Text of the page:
‘Dear Kit, You say that your mother has always been “ emotionally unreliable,” and still is that way. That is true to a certain extent, but who among us is the same in all seasons? I’ve personally been a moving target for years, wouldn’t you agree?’

No , he needed to be more constructive.
‘Kit, your mother is made of different stuff than you or me. More volatile and flammable materials.’

He crossed that out. The greatest tragedy about Ruby was that talking about her made him sound like a bastard. She had done  him great harm, repeatedly ------she’d torn him open, thrown all kinds of terrible ruinous stuff inside him, and then had sewn him back up --- but Kit couldn’t know that . He took another sip. A numbness overtook his face. He took another pull. My God, he thought. He’d had the equivalent of two shots and already he was feeling weightless.

 Like Alan in the story, I have this habit of looking through photographs that are stored on my laptop and I try not to let nostalgia take over me.

 He was already in the photo program, the vast grid of his life in thumbnails, so he scanned backward. Everything was there, and it terrified him. For Alan’s last birthday, Kit had taken a few dozen photo albums from his garage and sent them away to a service that scanned all the pictures within and put them in a disc. He’d dumped them all onto his laptop and now they were all there, photos from his own childhood, from his life with Ruby, for the birth and growth of Kit. Someone, Kit or the digitizens, had arranged them all more or less chronologically, and now he could, and too often did, scan through the thousand pictures , a record of his life, in minutes. All he had to do was keep his finger on the leftward arrow. It was too easy. It was not good. It kept him in a dangerous stasis of nostalgia and regret and horror.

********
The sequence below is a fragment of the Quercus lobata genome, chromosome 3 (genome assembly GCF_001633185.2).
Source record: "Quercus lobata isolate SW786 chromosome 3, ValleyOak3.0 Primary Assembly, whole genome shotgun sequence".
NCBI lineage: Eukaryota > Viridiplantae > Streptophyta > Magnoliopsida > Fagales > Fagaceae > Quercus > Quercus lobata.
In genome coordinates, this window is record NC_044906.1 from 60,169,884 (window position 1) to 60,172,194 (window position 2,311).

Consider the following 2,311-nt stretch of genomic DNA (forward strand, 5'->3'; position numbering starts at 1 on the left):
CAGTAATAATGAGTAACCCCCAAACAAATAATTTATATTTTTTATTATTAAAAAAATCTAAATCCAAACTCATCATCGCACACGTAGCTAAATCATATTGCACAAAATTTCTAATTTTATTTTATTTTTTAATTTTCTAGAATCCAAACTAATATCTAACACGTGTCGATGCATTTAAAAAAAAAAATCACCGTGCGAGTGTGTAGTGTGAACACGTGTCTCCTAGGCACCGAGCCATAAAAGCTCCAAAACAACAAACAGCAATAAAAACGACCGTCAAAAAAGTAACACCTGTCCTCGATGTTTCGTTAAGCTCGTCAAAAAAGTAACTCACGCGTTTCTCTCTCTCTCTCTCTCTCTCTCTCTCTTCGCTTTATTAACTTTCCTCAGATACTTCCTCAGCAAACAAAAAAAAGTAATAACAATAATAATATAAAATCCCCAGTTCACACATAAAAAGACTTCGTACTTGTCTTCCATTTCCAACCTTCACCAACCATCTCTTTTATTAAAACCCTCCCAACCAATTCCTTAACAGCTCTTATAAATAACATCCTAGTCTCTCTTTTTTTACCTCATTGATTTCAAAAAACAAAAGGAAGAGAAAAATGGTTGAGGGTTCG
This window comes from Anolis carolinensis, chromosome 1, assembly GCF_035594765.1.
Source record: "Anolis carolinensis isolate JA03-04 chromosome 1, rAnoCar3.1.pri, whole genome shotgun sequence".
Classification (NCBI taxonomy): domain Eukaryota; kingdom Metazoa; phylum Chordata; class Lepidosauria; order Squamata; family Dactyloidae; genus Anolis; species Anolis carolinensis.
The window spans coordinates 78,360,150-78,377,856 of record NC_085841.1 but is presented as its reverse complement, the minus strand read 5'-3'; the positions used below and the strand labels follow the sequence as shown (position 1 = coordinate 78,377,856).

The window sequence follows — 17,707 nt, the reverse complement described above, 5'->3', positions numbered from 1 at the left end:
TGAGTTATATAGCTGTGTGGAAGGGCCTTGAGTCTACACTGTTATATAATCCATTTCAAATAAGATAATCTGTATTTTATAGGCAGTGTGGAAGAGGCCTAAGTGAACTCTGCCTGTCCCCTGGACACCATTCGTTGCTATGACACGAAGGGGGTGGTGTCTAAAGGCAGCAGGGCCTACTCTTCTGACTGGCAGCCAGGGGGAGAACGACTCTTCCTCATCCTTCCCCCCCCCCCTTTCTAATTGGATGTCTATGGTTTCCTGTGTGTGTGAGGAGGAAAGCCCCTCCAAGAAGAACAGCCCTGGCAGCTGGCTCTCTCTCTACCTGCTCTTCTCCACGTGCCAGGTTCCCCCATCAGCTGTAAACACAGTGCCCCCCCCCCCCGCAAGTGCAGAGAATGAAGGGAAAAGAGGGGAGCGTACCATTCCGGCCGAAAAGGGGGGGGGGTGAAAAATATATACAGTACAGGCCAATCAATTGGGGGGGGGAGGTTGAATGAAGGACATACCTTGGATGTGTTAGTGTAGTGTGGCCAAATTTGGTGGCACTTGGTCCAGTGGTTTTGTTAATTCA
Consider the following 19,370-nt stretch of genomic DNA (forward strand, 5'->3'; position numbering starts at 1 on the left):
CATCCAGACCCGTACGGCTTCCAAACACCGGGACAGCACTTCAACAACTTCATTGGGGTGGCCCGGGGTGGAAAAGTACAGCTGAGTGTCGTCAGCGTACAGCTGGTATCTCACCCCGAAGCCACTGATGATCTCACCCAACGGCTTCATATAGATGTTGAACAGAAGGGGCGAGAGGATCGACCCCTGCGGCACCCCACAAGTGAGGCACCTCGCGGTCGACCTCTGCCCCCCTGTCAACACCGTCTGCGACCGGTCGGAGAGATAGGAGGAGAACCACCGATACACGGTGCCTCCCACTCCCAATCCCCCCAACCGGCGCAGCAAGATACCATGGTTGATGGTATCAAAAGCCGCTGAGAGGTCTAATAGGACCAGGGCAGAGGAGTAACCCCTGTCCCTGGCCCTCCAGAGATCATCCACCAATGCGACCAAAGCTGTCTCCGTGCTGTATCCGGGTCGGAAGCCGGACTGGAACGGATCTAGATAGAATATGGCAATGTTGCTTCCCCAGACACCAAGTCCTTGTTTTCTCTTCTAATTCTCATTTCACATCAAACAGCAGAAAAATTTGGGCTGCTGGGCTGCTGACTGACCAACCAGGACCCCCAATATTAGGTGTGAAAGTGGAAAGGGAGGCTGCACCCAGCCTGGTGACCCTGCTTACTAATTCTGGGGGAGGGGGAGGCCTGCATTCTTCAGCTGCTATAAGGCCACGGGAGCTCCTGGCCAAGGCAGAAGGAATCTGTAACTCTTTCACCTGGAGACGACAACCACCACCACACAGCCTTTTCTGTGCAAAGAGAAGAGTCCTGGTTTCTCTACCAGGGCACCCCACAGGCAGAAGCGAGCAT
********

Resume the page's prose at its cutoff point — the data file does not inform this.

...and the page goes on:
The author cleverly describes a character that is jaded and very much a fragile human being in a world that is going virtual. The story was set in 2010 and it  is about the expatriate life in the Gulf states and how globalization has brought about outsourcing of manufacturing process to anywhere that can do it cheap and Asia is  where these cost conscious manufacturers go to for their productions.

On the plane from America to Jeddah, he has to put up with his seatmate’s malaise.
People were done manufacturing on American soil. How could he or anyone argue for spending five to ten times what it cost in Asia? And when Asian wages rose to untenable levels --$5 an hour, say –there was Africa. The Chinese were already making sneakers in Nigeria. Jack Welch said manufacturing should be on a perpetual barge, circling the globe for the cheapest conditions possible, and it seemed the world had taken at him at his word. The man on the plane wailed in protest : It should matter where something was made !
But Alan did not want to despair, and did not want to be dragged down with his seatmate’s malaise. Alan was optimistic  wasn’t he ? He said he was. Malaise. That was the word the man used again and again.

Dave Eggers’ subdued style of writing conveys emptiness in a deliberate way. The overall feeling is bleak and transitory about our planetary
Venice Sept 2014